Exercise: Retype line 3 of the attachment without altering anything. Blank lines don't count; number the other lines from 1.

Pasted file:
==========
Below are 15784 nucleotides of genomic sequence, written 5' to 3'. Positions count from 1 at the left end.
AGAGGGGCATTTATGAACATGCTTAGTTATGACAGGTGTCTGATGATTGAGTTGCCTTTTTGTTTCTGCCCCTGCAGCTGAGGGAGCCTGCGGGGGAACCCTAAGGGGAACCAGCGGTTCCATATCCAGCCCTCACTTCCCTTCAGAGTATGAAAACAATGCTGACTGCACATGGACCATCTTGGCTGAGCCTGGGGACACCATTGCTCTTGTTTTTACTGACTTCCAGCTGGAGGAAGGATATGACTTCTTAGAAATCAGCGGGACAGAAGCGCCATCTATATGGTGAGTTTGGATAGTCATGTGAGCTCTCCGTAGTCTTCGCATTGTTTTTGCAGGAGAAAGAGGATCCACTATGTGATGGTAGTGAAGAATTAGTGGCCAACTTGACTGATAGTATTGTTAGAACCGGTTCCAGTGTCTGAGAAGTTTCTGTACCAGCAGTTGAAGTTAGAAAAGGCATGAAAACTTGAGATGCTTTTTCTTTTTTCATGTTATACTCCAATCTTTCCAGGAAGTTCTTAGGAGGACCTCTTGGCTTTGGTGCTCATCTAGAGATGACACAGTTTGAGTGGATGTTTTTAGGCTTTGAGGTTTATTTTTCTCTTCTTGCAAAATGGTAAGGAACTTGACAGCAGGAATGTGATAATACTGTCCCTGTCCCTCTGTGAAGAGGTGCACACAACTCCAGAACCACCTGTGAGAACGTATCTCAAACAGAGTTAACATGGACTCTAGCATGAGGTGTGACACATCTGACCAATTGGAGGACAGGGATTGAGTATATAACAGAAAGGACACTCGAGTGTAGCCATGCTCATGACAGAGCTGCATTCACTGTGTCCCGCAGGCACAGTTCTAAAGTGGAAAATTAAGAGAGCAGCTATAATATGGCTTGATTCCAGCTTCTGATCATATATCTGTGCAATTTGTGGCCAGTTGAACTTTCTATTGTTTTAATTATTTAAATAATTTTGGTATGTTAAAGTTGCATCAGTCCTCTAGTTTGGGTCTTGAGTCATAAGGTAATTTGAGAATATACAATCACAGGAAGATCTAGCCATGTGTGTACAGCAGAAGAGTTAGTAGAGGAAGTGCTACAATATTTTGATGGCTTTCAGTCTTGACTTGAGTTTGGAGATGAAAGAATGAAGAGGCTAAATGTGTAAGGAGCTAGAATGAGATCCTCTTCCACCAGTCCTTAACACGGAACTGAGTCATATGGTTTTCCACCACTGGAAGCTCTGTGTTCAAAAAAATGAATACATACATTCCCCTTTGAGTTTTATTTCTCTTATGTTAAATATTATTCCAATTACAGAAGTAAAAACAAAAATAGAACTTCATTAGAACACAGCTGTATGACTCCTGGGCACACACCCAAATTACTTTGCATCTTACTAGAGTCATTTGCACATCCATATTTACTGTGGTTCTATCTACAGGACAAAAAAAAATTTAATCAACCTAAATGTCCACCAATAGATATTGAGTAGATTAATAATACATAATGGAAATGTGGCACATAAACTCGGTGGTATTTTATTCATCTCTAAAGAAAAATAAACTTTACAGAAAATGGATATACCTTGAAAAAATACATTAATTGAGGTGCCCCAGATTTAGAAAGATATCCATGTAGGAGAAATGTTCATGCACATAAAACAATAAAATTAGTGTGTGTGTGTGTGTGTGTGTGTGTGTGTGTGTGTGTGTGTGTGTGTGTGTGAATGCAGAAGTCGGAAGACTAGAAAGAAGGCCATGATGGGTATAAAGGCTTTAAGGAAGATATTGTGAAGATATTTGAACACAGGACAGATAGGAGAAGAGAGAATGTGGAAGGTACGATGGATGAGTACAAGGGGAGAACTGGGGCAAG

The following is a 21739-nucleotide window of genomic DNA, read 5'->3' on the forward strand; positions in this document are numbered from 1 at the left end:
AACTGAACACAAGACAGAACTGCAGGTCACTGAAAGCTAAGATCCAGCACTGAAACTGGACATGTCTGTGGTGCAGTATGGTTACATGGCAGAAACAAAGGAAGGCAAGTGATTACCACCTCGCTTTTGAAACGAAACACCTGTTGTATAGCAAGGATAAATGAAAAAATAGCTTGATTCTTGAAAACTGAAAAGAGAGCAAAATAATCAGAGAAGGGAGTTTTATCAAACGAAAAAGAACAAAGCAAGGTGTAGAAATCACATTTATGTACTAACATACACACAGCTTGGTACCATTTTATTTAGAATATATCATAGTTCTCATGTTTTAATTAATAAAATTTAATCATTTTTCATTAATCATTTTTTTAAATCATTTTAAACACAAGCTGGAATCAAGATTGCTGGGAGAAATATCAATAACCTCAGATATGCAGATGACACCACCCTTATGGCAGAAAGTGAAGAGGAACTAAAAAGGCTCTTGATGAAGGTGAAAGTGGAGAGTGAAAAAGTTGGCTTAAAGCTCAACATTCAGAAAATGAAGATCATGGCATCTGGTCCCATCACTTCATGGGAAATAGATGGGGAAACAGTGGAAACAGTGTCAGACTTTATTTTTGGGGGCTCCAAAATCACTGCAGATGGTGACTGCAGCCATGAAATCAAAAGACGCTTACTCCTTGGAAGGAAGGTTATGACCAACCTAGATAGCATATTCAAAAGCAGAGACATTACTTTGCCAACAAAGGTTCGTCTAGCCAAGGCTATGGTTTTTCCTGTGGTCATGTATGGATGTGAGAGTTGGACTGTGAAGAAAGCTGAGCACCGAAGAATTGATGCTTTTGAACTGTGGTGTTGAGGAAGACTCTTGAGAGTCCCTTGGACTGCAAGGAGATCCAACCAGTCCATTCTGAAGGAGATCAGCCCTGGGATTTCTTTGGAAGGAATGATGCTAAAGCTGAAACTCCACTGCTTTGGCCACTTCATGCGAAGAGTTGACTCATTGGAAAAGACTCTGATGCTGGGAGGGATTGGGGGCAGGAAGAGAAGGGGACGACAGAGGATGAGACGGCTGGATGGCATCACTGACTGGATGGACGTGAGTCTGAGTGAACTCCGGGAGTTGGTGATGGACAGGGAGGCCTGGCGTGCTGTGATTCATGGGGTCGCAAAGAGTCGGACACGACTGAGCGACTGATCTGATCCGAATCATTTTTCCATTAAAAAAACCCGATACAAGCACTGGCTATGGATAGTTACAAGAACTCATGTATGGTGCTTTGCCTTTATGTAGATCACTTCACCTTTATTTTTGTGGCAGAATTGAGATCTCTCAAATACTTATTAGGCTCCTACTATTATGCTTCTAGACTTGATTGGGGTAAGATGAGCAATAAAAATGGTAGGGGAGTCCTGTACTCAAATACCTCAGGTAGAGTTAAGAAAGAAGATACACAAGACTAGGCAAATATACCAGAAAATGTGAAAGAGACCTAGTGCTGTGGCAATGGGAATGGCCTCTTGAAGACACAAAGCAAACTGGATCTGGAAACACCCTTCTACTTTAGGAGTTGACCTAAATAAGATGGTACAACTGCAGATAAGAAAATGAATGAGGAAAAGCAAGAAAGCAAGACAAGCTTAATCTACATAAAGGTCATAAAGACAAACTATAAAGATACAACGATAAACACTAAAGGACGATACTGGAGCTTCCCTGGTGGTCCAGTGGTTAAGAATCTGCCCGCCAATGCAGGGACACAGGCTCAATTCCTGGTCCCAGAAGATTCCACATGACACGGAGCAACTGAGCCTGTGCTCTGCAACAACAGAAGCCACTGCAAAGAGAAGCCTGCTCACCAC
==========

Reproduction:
The following is a 21739-nucleotide window of genomic DNA, read 5'->3' on the forward strand; positions in this document are numbered from 1 at the left end: